In Junk (Chicago Review, Apr.), journalist Alison Stewart investigates why Americans have so much stuff—and what we can do about it.

The idea of getting rid of it all seems to appeal to a lot of people right now. What brought us to this point?

Accumulation has been going on for a couple of decades, but we’re just hitting the tipping point, because of demographics. You have the Depression-era people who were taught to save everything—it was a matter of survival. Then in the 1950s, they were taught to buy everything. That’s a dangerous combination. In the 1980s and ’90s there was all this money, and also the free flow of cheap stuff. But Millennials might swing the pendulum back the other way. I went to a tiny-house meet-up and this girl held out her phone and said, “Everything I have is here.” She doesn’t need bookshelves. She doesn’t have an address book. She doesn’t have paper. She has everything in the cloud.

Is there anything inherently harmful about holding on to things?

Not if you know why you have it, and if you’re good with why you have it. I keep coming back to this idea of mindfulness. It’s an overused term right now, but it’s part of what Marie Kondo gets at. We have all this stuff around us, and we have to think, “Do I really want this? Is this going to enhance my life?” The answer might be yes. That “yes” is different for different people.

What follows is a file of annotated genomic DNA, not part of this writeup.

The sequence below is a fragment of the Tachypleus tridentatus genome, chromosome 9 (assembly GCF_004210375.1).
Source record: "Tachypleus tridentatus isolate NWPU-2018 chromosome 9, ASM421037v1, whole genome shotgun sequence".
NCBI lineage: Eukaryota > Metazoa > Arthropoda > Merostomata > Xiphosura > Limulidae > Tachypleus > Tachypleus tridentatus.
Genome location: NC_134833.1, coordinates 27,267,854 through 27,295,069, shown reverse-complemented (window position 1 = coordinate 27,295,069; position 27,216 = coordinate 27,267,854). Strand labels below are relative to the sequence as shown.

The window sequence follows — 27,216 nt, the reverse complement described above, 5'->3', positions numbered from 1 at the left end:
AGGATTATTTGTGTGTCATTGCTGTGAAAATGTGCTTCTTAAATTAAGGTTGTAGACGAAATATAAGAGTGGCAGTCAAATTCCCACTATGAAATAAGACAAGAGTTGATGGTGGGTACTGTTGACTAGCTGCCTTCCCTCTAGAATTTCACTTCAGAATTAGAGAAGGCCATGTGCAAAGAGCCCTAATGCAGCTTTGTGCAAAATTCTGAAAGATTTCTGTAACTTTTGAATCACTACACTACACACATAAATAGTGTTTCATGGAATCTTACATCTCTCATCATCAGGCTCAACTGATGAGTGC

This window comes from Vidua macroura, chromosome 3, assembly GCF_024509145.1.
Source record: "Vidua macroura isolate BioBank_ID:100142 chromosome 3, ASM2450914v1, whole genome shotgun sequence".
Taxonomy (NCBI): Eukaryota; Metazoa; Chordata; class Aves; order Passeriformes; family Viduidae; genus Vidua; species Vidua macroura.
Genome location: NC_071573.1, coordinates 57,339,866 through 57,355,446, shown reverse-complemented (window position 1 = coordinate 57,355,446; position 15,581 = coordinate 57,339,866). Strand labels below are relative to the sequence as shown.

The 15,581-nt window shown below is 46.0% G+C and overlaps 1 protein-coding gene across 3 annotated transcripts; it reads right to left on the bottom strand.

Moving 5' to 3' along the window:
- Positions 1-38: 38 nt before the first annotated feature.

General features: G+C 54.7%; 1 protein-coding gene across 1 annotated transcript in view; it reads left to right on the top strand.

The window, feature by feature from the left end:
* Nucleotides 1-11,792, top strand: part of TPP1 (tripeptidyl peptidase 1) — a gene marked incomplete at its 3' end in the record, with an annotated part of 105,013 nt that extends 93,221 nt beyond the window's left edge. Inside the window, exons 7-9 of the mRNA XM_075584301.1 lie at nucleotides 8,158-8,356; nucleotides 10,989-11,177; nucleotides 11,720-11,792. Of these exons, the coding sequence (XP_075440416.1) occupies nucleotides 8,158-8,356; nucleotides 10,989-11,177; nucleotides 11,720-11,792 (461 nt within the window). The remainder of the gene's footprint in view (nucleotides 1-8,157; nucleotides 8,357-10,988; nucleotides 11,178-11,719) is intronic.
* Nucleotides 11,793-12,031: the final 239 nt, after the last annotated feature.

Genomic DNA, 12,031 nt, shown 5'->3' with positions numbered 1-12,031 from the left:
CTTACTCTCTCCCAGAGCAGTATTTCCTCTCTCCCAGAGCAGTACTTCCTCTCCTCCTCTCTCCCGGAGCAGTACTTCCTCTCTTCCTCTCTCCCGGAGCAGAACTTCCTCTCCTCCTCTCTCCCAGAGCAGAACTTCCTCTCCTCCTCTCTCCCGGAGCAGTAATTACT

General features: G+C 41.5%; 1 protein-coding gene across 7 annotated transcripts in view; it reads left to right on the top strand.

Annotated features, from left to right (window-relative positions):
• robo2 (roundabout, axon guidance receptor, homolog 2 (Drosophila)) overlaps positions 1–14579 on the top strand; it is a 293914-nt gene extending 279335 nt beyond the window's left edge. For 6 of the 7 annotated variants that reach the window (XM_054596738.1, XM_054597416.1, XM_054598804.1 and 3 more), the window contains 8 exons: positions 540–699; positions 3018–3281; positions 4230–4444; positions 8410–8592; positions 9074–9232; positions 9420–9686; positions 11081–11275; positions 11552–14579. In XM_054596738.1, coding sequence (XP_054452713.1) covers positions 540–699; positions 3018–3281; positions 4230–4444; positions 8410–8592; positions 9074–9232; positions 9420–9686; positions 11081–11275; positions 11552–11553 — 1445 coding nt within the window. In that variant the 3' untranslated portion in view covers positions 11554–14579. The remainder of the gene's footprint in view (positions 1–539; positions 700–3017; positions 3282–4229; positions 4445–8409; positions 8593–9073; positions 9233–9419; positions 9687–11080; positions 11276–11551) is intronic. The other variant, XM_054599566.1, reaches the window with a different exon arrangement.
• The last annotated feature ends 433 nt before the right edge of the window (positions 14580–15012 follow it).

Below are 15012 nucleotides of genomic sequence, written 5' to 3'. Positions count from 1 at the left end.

You spent time in the spring and summer of 2014 riding along with junk-removal companies all over the country. What did you learn?

What people pull out of their house really reflects the socioeconomic stability of the city. When I was in Austin, a woman was throwing away a piano out of her 5,000-sq.-ft. house. She didn’t want it to go in the trash, but it was in the way. We gave it to a kid from the [junk-removal company] owner’s church who couldn’t afford an instrument. In Akron, Ohio, the company I worked with clean out after evictions and when people leave rentals. It’s the rust belt, so it was very different stuff. In Portland, Oregon, I was with a company called Annie Haul, and [the clients] were grilling them: Where’s it going? It’s not going into a landfill, is it? How are you going to upcycle this?

Did anything surprise you in your research?

I was fascinated that a very American response to all this junk is to make business out of it, whether it’s self-storage, which is a $24 billion business, or junk-removal companies, or personal organizing, or the Container Store. There’s this thought that organizers support the Container Store and the Container Store supports the professional organizers. But some professional organizers, on the down-low, say, “I’m not sure it’s a great thing.” Making it pretty doesn’t make the problem go away.

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